The competition will run from 6.30 pm to 7.45 pm in Lecture Room C15, MSS Tower (please note amended start time).
There will be four talks:
Beth Trinh - Rapid diagnosis of bacterial infections: A junction between material science and biology
Giulia Mazzei - Lead-Induced Stress Corrosion Cracking of Alloy 690TT
Paul Barron - Metallurgy in the Pre-Columbian Andes
Dominic Shore - Thin Coatings for Light Alloy Components in the Automotive Industry
Ciara Fox - Understanding the role of zinc in radiation field reduction for light water nuclear power plants
A buffet will be provided from 6.00pm in the MSS foyer and everybody is welcome.
Rapid diagnosis of bacterial infections: A junction between material science and biology
By Beth Trinh
Antibacterial drug resistance is a major global health issue with dwindling effectiveness of current antibiotics potentially making currently treatable infections a significant health issue in the future.
Current methods of bacterial identification and detection may take up to a week, and often require specialist knowledge and equipment. This often leads to incorrect treatment and the use of
unneeded antibiotics, contributing to antibiotic resistance. There is therefore an urgent need for simple and reliable diagnostics that can quickly determine the presence of bacterial infections which
will allow targeted treatments to be prescribed, thus reducing unnecessary use of antibiotics. There is ongoing materials science research using a range of technologies such as nanoparticles,
biosensors, fluorescent materials and surface enhanced Raman scattering to develop technologies which provide user friendly, point-of-care diagnostics as an initial test of infection.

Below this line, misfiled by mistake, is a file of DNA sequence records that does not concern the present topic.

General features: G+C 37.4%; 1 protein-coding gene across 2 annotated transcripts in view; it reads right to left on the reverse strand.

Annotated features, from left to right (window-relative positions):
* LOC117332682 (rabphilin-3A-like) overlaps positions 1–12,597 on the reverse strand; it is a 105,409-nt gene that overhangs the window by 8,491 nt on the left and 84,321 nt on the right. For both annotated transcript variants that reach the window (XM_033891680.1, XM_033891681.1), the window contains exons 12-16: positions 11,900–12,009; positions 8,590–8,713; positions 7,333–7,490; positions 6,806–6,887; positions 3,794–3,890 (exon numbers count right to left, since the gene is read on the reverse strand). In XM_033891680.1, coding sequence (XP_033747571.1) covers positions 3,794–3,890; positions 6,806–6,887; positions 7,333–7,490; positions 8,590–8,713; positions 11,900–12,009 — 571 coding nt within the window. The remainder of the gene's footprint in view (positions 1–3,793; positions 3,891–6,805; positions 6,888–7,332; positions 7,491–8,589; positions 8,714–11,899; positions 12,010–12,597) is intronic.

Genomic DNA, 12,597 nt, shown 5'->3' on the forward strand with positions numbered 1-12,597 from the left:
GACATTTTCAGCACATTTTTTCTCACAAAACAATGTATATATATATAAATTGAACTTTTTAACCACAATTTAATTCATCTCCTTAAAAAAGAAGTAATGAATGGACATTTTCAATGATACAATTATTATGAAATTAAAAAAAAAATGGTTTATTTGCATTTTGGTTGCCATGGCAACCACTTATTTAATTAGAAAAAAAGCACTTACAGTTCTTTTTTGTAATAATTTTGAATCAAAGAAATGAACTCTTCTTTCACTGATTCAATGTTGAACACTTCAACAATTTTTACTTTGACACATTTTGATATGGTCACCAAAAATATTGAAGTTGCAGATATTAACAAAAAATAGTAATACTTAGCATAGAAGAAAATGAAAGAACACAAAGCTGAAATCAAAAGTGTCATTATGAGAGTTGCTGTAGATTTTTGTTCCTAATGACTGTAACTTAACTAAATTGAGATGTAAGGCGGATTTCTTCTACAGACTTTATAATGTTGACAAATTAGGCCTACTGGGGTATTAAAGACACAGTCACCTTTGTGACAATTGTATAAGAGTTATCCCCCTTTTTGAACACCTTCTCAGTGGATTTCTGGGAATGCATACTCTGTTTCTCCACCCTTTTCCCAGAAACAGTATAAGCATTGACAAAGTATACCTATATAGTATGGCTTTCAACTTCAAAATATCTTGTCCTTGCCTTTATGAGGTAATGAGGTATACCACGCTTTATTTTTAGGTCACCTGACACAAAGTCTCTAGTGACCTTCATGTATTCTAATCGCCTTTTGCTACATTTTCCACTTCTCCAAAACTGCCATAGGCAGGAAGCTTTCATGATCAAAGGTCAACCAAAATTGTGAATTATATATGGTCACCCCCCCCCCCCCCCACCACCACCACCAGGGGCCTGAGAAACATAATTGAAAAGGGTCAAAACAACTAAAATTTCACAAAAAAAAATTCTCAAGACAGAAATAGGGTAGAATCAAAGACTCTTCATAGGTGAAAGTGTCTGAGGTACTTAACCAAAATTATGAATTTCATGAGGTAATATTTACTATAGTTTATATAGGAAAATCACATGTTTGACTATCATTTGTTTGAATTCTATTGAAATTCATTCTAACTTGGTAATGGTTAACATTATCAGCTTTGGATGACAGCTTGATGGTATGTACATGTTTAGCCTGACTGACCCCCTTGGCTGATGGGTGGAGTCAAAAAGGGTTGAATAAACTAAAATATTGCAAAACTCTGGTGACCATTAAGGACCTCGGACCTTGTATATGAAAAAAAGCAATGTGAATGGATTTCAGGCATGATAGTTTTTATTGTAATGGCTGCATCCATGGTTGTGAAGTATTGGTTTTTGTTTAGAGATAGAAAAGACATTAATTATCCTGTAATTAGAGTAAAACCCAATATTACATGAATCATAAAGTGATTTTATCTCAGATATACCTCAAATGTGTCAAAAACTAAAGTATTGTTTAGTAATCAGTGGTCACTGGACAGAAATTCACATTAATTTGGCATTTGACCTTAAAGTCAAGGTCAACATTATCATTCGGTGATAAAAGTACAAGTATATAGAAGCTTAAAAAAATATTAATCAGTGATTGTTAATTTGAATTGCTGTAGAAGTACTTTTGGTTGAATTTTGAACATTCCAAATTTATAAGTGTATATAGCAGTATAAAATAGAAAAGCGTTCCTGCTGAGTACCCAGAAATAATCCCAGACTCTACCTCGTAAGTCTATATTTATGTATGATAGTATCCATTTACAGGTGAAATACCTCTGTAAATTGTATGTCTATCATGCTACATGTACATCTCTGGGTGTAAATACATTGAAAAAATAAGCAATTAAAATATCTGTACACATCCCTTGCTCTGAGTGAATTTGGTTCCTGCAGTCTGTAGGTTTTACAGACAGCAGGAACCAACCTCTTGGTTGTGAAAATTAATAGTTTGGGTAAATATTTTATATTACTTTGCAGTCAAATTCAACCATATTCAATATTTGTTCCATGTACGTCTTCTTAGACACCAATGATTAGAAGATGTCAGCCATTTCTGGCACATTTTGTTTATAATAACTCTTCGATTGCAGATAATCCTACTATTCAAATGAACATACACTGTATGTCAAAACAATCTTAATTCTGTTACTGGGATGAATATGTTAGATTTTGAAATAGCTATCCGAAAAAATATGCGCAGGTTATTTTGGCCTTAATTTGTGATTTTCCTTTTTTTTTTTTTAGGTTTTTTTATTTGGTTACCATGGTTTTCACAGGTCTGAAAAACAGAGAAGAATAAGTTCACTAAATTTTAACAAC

This presentation discusses current and future research in the development of new, novel rapid diagnostic tests.
Lead-Induced Stress Corrosion Cracking of Alloy 690TT
By Giulia Mazzei
Stress Corrosion Cracking (SCC) is one of the major degradation mechanisms of structural materials employed in nuclear power plants. SCC requires the synergistic effect of stress (applied or residual),
a corrosive environment, that is specific for the material, and a susceptible microstructure. In pressurized water reactors, the steam generator is the interface between primary side (producing nuclear
energy and radioactive) and the secondary side, which is considered a conventional loop subjected to less restrictive control on the water chemistry. Although lead is hereby present in concentrations
of part per billions, it tends to build-up due to the presence of occluded regions with low flow and high temperatures, causing a specific SCC mechanism (referred as PbSCC). The steam generators
tubes, made of Ni-based thermally treated Alloy 690, are particularly prone to cracking in caustic crevice conditions, with consequences on the operability of the plants. In the present study, Alloy
690TT has been exposed to caustic solutions at different pH values with 1000 ppm of PbO at 315?C using self-loaded C-rings. The baseline microstructure of Alloy 690TT, as well as the deformed
layer on the outer surface introduced during the manufacture of the tubes, were microstructurally characterized in order to understand the effect of carbides and the Bielby layer on the materials